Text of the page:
Semantic Query Optimization
A different approach to query optimization, called semantic query optimization, has been suggested. This technique, which may be used in combination with the techniques discussed previously, uses constraints specified on the database schema—such as unique attributes and other more complex constraints—in order to modify one query into another query that is more efficient to execute. We will not discuss this approach in detail but we will illustrate it with a simple example. Consider the SQL query:
SELECT E.Lname, M.Lname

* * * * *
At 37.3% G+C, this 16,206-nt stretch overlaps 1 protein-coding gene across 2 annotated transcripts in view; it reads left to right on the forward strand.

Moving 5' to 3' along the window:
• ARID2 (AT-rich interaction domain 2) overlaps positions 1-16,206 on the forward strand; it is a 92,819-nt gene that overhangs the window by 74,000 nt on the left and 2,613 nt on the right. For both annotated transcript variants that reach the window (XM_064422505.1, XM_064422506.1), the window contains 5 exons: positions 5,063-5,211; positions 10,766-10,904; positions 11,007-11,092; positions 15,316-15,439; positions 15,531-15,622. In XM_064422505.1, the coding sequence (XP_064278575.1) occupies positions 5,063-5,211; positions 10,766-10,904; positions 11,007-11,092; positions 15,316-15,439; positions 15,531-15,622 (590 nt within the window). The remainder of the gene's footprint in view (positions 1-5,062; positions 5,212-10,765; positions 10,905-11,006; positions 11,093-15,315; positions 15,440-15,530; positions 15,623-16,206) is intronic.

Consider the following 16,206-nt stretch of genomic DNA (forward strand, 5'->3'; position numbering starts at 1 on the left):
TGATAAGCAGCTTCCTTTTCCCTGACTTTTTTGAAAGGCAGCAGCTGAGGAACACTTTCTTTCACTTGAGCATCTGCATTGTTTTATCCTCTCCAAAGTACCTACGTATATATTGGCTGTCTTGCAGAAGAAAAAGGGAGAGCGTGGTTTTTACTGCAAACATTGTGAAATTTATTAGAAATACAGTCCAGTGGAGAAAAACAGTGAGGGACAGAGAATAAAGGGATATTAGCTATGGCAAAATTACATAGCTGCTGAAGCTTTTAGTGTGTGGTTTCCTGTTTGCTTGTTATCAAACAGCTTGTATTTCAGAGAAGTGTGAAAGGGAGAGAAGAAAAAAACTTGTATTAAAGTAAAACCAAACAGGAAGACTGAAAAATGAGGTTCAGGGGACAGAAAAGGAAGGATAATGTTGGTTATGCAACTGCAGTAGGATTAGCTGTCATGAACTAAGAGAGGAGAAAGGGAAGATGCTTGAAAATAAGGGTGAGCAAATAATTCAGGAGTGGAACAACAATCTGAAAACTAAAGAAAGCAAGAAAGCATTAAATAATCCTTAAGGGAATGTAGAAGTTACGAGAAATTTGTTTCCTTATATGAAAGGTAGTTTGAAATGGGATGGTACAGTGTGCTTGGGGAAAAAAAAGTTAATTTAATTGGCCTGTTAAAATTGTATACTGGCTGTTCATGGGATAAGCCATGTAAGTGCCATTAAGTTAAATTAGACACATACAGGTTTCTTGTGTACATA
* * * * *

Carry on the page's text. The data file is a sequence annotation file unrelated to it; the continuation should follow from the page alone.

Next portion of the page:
FROM EMPLOYEE AS E, EMPLOYEE AS M
WHERE E.Super_ssn=M.Ssn AND E.Salary > M.Salary
This query retrieves the names of employees who earn more than their supervisors. Suppose that we had a constraint on the database schema that stated that no employee can earn more than his or her direct supervisor. If the semantic query optimizer checks for the existence of this constraint, it does not need to execute the query at all because it knows that the result of the query will be empty. This may save considerable time if the constraint checking can be done efficiently. However, searching through many constraints to find those that are applicable to a given query and that may semantically optimize it can also be quite time-consuming. With the inclusion of active rules and additional metadata in database systems (see Chapter 26), semantic query optimization techniques are being gradually incorporated into the DBMSs.
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